Tax receipts fall behind target ahead of Budget 2019
Latest exchequer returns show the Government collected €32.4bn in tax so far this year
Minister for Finance Paschal Donohoe will have less money than expected on budget
Tax receipts for the first eight months of the year have unexpectedly fallen behind target, suggesting Minister for Finance Paschal Donohoe will have little scope for surprise giveaways in next month’s budget.
The latest exchequer returns, published by the Department of Finance, show the Government collected €32.4 billion in tax so far this year.
While this was up 5 per cent on last year, it was €100 million below what the department had expected.
The figures were ahead of target in July but tax revenues in the month of August were €274 million below projections.
A spokesman said the shortfall was small in the context of overall revenue and spending and that the Government was still confident of hitting its end-of-year targets.
The main reason for the under-performance was excise duty, which was €250 million or 6.7 per cent below profile. The department said the frontloading of tobacco imports prior to introduction of plain packaging was still working its way through the system, making excise duty difficult to predict.
VAT, which reflects the strength of retail sales, also came in €81 million below target at just under €9.4 billion on account of larger-than-expected repayments to businesses.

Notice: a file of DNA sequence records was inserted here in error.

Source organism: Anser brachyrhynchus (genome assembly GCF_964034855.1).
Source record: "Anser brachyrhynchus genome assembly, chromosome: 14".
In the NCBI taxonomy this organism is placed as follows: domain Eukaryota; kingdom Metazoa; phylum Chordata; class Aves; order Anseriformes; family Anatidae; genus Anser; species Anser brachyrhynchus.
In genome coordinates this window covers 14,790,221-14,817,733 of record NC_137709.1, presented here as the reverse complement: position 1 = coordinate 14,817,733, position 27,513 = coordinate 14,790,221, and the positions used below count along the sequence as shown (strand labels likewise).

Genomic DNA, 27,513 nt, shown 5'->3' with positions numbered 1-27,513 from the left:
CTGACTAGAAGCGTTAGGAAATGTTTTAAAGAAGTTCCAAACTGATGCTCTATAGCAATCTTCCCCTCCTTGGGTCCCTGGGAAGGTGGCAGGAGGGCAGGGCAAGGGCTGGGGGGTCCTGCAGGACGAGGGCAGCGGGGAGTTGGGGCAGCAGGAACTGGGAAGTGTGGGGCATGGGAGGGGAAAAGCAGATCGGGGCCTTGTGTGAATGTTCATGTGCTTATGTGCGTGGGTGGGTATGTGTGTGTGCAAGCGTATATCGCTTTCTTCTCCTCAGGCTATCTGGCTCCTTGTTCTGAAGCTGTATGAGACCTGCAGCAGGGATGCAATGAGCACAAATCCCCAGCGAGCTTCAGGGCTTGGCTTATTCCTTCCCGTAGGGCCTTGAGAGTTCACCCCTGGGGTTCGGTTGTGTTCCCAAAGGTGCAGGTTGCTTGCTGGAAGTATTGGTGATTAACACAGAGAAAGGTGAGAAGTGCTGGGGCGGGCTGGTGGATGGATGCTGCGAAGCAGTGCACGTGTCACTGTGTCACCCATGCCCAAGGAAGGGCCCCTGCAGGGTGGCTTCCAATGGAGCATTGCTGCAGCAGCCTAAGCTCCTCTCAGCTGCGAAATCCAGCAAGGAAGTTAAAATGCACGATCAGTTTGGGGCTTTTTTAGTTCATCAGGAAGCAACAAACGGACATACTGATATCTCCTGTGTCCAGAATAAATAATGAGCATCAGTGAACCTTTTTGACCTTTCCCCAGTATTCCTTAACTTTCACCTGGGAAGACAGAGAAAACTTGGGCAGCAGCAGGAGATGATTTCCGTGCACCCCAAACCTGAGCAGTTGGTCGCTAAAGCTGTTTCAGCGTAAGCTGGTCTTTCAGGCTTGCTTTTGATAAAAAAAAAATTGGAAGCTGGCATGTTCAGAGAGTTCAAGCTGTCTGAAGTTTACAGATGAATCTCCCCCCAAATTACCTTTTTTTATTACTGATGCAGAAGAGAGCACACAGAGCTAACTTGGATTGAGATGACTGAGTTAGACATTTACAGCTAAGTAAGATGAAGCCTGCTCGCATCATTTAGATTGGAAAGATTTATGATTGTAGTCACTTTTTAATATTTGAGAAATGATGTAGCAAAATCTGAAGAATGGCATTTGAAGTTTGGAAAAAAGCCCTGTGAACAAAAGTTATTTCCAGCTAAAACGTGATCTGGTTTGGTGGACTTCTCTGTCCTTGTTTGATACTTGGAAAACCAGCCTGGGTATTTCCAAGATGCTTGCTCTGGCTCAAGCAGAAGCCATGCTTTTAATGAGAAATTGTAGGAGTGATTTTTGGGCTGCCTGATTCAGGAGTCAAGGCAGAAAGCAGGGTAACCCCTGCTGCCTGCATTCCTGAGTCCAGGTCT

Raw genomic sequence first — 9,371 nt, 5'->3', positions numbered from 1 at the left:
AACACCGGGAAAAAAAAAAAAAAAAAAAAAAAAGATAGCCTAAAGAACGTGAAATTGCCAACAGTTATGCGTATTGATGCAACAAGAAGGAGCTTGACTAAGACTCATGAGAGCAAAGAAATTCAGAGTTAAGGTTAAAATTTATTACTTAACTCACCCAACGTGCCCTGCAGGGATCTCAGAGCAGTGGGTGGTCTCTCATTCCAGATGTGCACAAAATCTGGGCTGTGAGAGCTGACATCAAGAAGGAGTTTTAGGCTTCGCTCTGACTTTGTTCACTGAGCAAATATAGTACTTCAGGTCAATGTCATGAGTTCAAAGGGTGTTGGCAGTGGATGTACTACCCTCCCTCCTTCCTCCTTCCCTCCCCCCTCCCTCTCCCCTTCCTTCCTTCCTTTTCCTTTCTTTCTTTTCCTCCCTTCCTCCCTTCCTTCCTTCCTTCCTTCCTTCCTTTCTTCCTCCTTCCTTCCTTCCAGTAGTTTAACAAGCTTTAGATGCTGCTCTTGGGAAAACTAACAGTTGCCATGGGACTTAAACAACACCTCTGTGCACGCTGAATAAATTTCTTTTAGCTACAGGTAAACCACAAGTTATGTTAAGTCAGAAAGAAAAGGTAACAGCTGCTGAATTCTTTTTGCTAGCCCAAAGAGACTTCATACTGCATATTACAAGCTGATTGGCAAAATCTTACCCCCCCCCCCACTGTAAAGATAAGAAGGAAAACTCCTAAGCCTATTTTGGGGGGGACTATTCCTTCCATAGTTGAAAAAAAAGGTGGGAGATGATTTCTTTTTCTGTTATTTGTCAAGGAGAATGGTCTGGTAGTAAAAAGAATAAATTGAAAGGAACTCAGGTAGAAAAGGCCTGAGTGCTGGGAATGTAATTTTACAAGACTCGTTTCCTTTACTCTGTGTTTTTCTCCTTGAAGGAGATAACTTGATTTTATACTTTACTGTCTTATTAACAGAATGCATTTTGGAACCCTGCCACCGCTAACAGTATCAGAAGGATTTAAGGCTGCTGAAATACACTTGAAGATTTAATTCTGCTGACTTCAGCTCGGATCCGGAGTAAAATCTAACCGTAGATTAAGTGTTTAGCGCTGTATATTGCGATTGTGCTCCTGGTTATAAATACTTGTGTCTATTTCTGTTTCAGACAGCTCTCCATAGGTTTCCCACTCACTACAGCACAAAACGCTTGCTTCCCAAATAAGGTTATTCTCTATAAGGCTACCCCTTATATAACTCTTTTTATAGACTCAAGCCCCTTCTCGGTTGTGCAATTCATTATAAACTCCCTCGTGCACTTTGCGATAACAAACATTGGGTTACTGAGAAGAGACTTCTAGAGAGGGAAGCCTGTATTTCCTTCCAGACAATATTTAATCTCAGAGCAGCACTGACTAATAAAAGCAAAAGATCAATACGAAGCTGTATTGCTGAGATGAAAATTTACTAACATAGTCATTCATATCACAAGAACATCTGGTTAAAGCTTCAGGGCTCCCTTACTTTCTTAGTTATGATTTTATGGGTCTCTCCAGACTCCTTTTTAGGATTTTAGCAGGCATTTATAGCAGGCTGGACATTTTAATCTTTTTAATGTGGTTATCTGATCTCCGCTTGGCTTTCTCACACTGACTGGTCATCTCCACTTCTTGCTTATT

Income tax, the Government’s largest tax stream, generated just over €13 billion, which was €835 million or 6.8 per cent up on last year, reflecting buoyant conditions in the labour market, but was still marginally below profile.
In keeping with previous months, corporation tax was the star performer, generating nearly €4.4 billion, which was €276 million or 6.8 per cent ahead of expectations.
About 40 per cent of the revenue generated from corporation tax here comes from a handful of firms, understood to include tech giants Apple, Microsoft, Dell, Google and Oracle. The Government has been warned repeatedly not to rely on current corporate tax growth to fund permanent spending measures given the increasingly uncertain outlook internationally.
Overall, the latest numbers pointed to an exchequer deficit of €1.8 billion for August, compared to a surplus of €1.8 billion at the same point last year. When adjusted for the impact of the AIB share sale in 2017, the exchequer balance shows an underlying annual decrease of €202 million, primarily as a result of increased expenditure.
Total gross voted expenditure for the period was just under €39.5 billion, which was was €152 million (0.4 per cent) below profile.
However, there is ongoing concern at escalating spending in the Department of Health. The latest figures put the overrun in health spending is at €307 million.
‘Disappointing tax revenues’
“Today’s exchequer returns show disappointing tax revenues in August, albeit probably depressed by timing issues,” Davy analyst Conall Mac Coille said. “However, spending pressures are growing, specifically a growing budgetary over-run in health spending.
“Overall, the public finances are broadly in line with budget targets, but there will be precious little room for manoeuvre in October’s budget for 2019,” he added.
Peter Vale, tax partner with Grant Thornton Ireland, said: “Expect to see plenty of kite flying in coming weeks. However the main winners on budget day will reflect previous years, with low to middle income earners set to gain most.”